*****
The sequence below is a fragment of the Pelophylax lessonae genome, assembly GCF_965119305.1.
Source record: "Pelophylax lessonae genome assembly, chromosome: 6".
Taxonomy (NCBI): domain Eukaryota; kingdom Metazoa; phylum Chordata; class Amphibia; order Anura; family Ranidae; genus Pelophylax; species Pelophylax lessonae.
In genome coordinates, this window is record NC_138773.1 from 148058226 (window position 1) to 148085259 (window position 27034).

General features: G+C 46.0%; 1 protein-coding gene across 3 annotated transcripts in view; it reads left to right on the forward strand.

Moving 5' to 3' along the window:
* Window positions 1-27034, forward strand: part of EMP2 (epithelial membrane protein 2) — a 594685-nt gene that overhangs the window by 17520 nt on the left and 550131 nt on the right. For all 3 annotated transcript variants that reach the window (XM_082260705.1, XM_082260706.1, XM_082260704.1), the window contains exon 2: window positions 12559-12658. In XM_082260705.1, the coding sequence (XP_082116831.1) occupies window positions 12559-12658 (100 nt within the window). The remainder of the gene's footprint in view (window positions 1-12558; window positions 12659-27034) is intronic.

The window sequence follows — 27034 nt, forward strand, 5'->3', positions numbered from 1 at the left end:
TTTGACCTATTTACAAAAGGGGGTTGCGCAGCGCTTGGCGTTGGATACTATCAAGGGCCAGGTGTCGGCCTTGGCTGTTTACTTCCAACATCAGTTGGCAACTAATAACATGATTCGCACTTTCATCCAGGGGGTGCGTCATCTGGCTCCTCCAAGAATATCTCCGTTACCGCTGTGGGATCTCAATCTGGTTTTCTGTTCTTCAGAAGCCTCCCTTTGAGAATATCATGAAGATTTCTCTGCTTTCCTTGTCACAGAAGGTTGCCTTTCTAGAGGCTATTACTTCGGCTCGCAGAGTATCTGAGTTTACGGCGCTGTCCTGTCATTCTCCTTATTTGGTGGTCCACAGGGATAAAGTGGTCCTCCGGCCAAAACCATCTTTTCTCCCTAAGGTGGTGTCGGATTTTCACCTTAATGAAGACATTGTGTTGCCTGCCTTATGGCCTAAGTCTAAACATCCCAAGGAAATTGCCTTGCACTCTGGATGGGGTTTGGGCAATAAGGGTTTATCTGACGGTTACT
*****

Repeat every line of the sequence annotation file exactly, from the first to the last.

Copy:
The sequence below is a fragment of the Pelophylax lessonae genome, assembly GCF_965119305.1.
Source record: "Pelophylax lessonae genome assembly, chromosome: 6".
Taxonomy (NCBI): domain Eukaryota; kingdom Metazoa; phylum Chordata; class Amphibia; order Anura; family Ranidae; genus Pelophylax; species Pelophylax lessonae.
In genome coordinates, this window is record NC_138773.1 from 148058226 (window position 1) to 148085259 (window position 27034).

General features: G+C 46.0%; 1 protein-coding gene across 3 annotated transcripts in view; it reads left to right on the forward strand.

Moving 5' to 3' along the window:
* Window positions 1-27034, forward strand: part of EMP2 (epithelial membrane protein 2) — a 594685-nt gene that overhangs the window by 17520 nt on the left and 550131 nt on the right. For all 3 annotated transcript variants that reach the window (XM_082260705.1, XM_082260706.1, XM_082260704.1), the window contains exon 2: window positions 12559-12658. In XM_082260705.1, the coding sequence (XP_082116831.1) occupies window positions 12559-12658 (100 nt within the window). The remainder of the gene's footprint in view (window positions 1-12558; window positions 12659-27034) is intronic.

The window sequence follows — 27034 nt, forward strand, 5'->3', positions numbered from 1 at the left end:
TTTGACCTATTTACAAAAGGGGGTTGCGCAGCGCTTGGCGTTGGATACTATCAAGGGCCAGGTGTCGGCCTTGGCTGTTTACTTCCAACATCAGTTGGCAACTAATAACATGATTCGCACTTTCATCCAGGGGGTGCGTCATCTGGCTCCTCCAAGAATATCTCCGTTACCGCTGTGGGATCTCAATCTGGTTTTCTGTTCTTCAGAAGCCTCCCTTTGAGAATATCATGAAGATTTCTCTGCTTTCCTTGTCACAGAAGGTTGCCTTTCTAGAGGCTATTACTTCGGCTCGCAGAGTATCTGAGTTTACGGCGCTGTCCTGTCATTCTCCTTATTTGGTGGTCCACAGGGATAAAGTGGTCCTCCGGCCAAAACCATCTTTTCTCCCTAAGGTGGTGTCGGATTTTCACCTTAATGAAGACATTGTGTTGCCTGCCTTATGGCCTAAGTCTAAACATCCCAAGGAAATTGCCTTGCACTCTGGATGGGGTTTGGGCAATAAGGGTTTATCTGACGGTTACT